Sydney, Australia (PI) – According to Snowden documents analysed by Privacy International, the Australian Signals Directorate had access to and used PRISM, a secret US National Security Agency program which provides access to user data held by Google, Facebook and Microsoft.
This is the third spy agency of the ‘Five Eyes’ alliance confirmed to have had secret access to Silicon Valley company data – an alliance whose rules and policies remain classified. Earlier this year, a British court ruled that GCHQ access to PRISM, prior to December 2014, was unlawful. This raises questions about the legality of Australia’s intelligence sharing relationship with the NSA.
GCHQ access to PRISM
PRISM was the second blockbuster Snowden story broken by The Guardianwhich detailed how NSA secretly ordered Apple, Google, Facebook to hand over their users’ information. It was described as “one of the most valuable, unique and productive accesses” the agency had.
The next day it was revealed that NSA had provided PRISM access to the UK intelligence agency GCHQ. The Guardian wrote: “the British agency generated 197 intelligence reports from Prism in the year to May 2012 – marking a 137% increase in the number of reports generated from the year before.” Some slides from an NSA PRISM presentation were released but the specific one referencing GCHQ and the numbers was withheld.
No other Five Eyes agency was known to have access to PRISM.
Unlawful intelligence sharing
This was the beginning of a major UK scandal, with the parliamentary oversight body, the Intelligence and Security Committee (ISC), launching an immediate investigation.
Privacy International filed a lawsuit in August 2013 challenging the legality of GCHQ access to NSA PRISM, and whether or not GCHQ was circumventing British law in doing do. Shortly after, the result of the initial ISC investigationwas announced, stating that all the intelligence sharing being done, including PRISM, was lawful.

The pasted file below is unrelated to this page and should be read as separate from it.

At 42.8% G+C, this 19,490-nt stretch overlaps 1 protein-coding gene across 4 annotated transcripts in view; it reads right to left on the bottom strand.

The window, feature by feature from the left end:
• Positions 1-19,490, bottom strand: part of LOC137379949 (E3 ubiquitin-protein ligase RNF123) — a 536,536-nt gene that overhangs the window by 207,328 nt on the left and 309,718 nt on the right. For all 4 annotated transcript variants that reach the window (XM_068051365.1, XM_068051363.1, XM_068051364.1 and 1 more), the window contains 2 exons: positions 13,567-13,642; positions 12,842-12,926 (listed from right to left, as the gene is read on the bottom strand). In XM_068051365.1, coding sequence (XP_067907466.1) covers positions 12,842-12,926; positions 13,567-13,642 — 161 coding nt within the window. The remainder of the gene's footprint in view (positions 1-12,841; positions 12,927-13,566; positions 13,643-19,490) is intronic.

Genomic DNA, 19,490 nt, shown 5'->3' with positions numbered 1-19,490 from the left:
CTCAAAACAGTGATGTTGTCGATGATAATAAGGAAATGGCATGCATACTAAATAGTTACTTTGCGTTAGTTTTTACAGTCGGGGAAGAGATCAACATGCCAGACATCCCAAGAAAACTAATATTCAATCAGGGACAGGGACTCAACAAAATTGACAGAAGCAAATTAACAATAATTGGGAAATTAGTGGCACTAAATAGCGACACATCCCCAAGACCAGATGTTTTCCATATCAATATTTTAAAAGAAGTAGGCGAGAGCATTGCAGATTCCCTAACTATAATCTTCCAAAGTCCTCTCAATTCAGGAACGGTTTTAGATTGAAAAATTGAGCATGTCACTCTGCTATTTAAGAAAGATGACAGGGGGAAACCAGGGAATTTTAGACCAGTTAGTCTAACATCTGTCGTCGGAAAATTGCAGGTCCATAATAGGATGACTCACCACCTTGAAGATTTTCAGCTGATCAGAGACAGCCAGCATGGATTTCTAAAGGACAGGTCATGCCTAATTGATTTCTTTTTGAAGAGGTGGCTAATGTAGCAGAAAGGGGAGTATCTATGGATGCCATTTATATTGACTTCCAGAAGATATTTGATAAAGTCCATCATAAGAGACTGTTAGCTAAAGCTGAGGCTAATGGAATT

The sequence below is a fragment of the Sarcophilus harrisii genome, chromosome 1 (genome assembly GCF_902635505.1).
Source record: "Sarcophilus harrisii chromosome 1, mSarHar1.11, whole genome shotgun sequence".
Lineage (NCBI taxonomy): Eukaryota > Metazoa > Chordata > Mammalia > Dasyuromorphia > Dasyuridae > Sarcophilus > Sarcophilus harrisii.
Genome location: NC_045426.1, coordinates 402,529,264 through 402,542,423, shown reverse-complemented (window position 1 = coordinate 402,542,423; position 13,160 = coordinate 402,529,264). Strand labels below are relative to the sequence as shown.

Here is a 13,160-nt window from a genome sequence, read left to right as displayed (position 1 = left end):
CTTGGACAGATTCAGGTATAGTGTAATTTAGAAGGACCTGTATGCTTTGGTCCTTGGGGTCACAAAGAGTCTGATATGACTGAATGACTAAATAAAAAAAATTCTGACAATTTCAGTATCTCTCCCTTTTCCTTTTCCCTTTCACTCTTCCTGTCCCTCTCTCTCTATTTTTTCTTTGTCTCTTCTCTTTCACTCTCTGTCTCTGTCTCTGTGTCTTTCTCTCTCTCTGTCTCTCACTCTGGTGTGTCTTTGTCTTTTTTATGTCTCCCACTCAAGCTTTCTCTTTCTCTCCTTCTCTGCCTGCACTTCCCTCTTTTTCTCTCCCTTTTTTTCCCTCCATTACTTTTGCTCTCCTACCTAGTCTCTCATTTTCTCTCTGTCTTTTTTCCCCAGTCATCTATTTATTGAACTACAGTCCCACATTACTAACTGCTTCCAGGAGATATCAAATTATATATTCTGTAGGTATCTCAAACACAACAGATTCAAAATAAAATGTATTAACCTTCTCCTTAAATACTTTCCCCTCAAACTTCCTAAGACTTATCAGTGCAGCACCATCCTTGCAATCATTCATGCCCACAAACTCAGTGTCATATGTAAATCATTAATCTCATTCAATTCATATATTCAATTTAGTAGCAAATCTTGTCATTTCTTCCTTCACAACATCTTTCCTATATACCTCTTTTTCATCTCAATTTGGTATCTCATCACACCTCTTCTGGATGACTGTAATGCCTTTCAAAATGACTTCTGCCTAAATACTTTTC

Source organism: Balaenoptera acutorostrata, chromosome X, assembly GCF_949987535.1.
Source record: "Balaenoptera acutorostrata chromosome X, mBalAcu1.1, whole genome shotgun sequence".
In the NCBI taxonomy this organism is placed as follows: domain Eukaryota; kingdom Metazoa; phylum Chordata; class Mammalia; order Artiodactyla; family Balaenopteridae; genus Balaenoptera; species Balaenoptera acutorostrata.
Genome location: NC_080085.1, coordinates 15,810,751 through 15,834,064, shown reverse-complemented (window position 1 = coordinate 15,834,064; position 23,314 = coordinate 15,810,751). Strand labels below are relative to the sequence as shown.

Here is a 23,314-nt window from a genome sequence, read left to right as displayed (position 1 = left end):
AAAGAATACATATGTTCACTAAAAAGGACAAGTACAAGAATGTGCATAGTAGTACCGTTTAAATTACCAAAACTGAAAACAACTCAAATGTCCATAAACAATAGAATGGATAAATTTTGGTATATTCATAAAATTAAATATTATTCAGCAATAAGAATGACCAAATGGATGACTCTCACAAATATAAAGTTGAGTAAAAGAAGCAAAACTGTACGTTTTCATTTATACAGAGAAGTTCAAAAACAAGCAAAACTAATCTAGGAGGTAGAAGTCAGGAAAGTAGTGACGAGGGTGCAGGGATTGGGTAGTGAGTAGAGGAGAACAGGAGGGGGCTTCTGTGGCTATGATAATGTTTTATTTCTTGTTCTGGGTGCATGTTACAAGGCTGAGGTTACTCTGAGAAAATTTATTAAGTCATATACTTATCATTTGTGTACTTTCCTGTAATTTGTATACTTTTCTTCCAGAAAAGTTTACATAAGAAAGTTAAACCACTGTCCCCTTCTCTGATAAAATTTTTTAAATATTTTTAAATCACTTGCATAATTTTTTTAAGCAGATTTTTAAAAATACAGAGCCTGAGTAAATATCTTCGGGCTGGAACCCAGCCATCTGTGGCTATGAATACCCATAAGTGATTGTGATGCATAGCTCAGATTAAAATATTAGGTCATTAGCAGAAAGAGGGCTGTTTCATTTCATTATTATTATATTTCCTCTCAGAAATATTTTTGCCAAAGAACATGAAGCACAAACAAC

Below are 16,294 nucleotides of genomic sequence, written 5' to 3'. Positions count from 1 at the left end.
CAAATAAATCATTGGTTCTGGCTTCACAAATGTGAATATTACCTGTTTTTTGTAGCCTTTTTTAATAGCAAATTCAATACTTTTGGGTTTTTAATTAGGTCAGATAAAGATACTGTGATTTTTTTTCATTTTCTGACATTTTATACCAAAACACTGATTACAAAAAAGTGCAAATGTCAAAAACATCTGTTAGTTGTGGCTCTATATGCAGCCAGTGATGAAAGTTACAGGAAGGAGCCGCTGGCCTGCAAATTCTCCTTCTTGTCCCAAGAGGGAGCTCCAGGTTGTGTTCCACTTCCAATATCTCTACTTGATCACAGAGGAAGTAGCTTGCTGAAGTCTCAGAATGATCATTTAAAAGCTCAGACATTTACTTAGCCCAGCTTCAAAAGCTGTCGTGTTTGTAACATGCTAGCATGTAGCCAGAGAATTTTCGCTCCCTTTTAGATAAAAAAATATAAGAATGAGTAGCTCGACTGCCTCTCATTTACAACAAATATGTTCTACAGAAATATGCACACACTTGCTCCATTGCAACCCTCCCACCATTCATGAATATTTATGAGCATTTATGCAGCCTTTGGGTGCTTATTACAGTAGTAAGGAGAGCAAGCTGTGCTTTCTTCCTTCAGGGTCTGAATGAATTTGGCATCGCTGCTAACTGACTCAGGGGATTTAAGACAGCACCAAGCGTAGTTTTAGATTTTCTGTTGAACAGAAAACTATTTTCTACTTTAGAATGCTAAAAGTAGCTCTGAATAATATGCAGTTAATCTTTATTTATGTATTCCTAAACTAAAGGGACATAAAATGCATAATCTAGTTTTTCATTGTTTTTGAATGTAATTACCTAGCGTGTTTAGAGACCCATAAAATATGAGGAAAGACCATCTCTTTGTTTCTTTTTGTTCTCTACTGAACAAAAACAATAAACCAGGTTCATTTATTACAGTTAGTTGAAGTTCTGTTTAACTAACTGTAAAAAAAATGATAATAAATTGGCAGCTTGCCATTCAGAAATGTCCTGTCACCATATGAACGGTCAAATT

However, eighteen months later, in Privacy International’s court case against GCHQ, which had been joined by Liberty, Amnesty International and seven other international human rights groups, all intelligence sharing between NSA and GCHQ, including PRISM was declared unlawful.
PRISM in Australia
Documents subsequently released by Der Spigel, and analysed by Privacy International now reveal that alongside GCHQ, the Australian Signals Directorate also used PRISM. In the list of of “producers issuing” was GCHQ. These slides appear to be the source of the Guardian’s story that GCHQ had access to NSA PRISM.
Also in the list of “producers issuing” is ‘DSD’, which stands for Defense Signals Directorate. DSD are listed as generating 310 reports using PRISM in the year to May 2012; roughly one third more than GCHQ. (The Defense Signals Directorate changes it’s name to the Australian Signals Directorate in 2013, after this presentation was created).
The actions of the Australian intelligence agencies are governed by the Intelligence Services Act 2001, section 7 of which articulates the functions of the Australian Signals Directorate. This includes Section 13(1)(c), which permits the agency to cooperate with “authorities of other countries approved by the Minister as being capable of assisting the agency in the performance of its functions.” This is the full exposition in statute of intelligence sharing between intelligence agencies.
This falls far short of describing with sufficient clarity and detail the fluid and integrated intelligence sharing activities that take place under the ambit of the Five Eyes arrangement, which would ensure that individuals can forsee the application of these capabilities. The Australian framework fails to set out the circumstances in which intelligence authorities can obtain, store and transfer nationals’ or residents’ private communication and other information that is intercepted by another Five Eyes agency. Neither does their framework set out in which circumstances in any of the Five Eyes states can request the interception of communications by another party to the alliance.
Holding the Australian Signals Directorate to account
The patchwork of secret spying programmes and intelligence- sharing agreements implemented by parties to the Five Eyes arrangement constitutes an integrated global surveillance arrangement that now covers the majority of the world’s communications.
Secret, convoluted or obfuscated law can never be considered law within a democratic society that is supposed to be governed by the rule of law. Australia must seek reforms of it’s surveillance law, to end mass surveillance, end unregulated intelligence sharing and ensure human rights are protected.
Written by Eric King for Privacy International.